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Thousands of jobs to flow from North East Growth Fund grants - but 50 bids miss out

Richard Moss | 00:00 UK time, Tuesday, 12 April 2011

Nissan car production

Nissan's Wearside car plant is among those to get grants from the Regional Growth Fund.

The Government says it'll create thousands of jobs and play a key part in rebalancing the economy away from its dependence on the South and financial services.

Labour says it's a poor substitute for Regional Development Agencies, and will only produce a fraction of the growth the country needs.

But at least we now know where the first tranche of money from the Regional Growth Fund is going.

The fund is there to create private sector jobs in areas currently dependent on the public sector.

That should have helped the public sector-heavy North East, and on the face of it the region has done well out of the fund.

The region had 14 successful bids, which is 28% of all those awarded.

That's more than any other region in the country.

In comparison, London and the South East got nothing despite submitting more than 50 bids.

Five of the successful North East bids were in Teesside.

They include £15m to help the Cleveland Potash mine in Boulby.

Potash mine

The Cleveland Potash mine has got £15m to expand and create jobs.

It will use the money to mine deposits of polyhalite which lie beneath the potash. It's a mineral which can be crushed and used as a fertiliser, and in some manufacturing processes.

The firm plans to mine the material and process it at a plant in Teesside.

Lotte Chemical Uk has got £6.7m to build a new polyethylene plant at its Wilton site. It'll create 55 direct jobs, and 300 more in construction. It'll also safeguard 200 more.

Nifco in Stockton has also been awarded £1.65m to help it develop its business supplying car parts. In particular, it'll be looking to expand its supply of parts for electric vehicles. It hopes to create 128 jobs and safeguard 158 more.

AV Dawson in Middlesbrough have got £1.2m to develop a terminal at Teesport to handle the biomass which will be eventually used to create fuel and food.

SSI, the new owners of the Corus steelworks, has got £1.65m towards training its new workforce.

Other winners were Bridon International, a steel wire rope manufacturer in Wallsend, Chirton Engineering, Connor Solutions, who manufacture electronics in Sunderland, Seaham chilled seafood supplier Cumbrian Holdings, Duco in Newcastle, Durham County Cricket Club, Nissan, Proctor and Gamble, and Turbo Power Systems in Gateshead, who are looking at innovative ways of charging electric vehicles.

In all, the Government says the North East's successful bids will create or safeguard 5,216 jobs directly and 8,367 indirectly.

And the successful bids are generally involved in manufacturing, with a bias towards green technologies.

They have also all gone to private companies. Infrastructure projects have not been successful.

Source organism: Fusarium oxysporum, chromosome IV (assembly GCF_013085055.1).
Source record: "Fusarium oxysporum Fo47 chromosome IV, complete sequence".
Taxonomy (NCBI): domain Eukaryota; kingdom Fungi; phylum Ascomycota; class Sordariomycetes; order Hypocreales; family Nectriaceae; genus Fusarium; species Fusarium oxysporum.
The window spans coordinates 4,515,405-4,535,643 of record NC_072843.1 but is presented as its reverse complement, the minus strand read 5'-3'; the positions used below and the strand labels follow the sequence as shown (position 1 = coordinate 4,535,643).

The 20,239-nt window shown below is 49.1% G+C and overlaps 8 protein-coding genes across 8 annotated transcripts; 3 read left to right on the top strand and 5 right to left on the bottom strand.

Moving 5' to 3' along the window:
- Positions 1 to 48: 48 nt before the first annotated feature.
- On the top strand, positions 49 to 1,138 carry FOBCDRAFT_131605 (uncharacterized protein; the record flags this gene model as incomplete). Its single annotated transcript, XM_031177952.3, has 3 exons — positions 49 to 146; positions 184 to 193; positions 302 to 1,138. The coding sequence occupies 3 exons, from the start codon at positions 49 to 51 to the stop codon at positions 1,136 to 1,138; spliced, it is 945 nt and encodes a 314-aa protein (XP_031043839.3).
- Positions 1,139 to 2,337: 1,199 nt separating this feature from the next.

That suggests the panel that's making the awards wants to see direct evidence that new jobs will be created. That's far easier to quantify with a new manufacturing plant than it is with a road project or perhaps a conference centre in Gateshead.

And a total of 53 North East bids were rejected in this first set of awards, although they will be reconsidered again in a second round.

Labour then has been quick to pour cold water on it.

It says the £400m given out by the Regional Growth Fund is peanuts compared to £2.2bn paid out in grants by Regional Development Agencies in the final year of the Labour government.

They say there are far more losers than winners, with many projects vital for economic growth missing out.

One Teesside Conservative MP is delighted though.

Stockton South's James Wharton said: "The government is putting its money where its mouth is and investing in private sector growth in this region, I am delighted so many local bids have been successful."

The arguments about the merits of the fund will continue. There's no question there's less money around than there was under Labour, but the Government will argue that it's better targeted.

Pity poor Cumbria though. There were seven bids from the county - none of which appear to have been successful in this first round.


  • Comment number 1.

    I don't want to be a wet blanket but are these jobs sustainable without continued grant support?
    Who in their right mind would buy a car that runs the risk of running out if you use the heater. And we are supposed to base our economy on nonsense like this?
    If something makes sense then there is no need for subsidies.
    But then other countries would step in with subsidies. Exporting UK jobs.
    Isn't this why we have Neelie Kroes?
    Meanwhile we subsidize folk from overseas to run plant over here.
    Importing jobs to the UK.
    Is this sustainable however?

  • Comment number 2.

    Thanks for your comment Prudeboy,

    I understand all these grant awards will now go through two to three months of due diligence to try and check that the jobs will be sustainable, and that the money will be well-spent.

    You make a good point about businesses not needing subsidies if there's a market for their product, but, as you alluded to, it is often a case of competing with other countries for investment. They may also offer grants and incentives to woo investment away.

    But the test will be whether we see these jobs created in the numbers promised, and whether they last.


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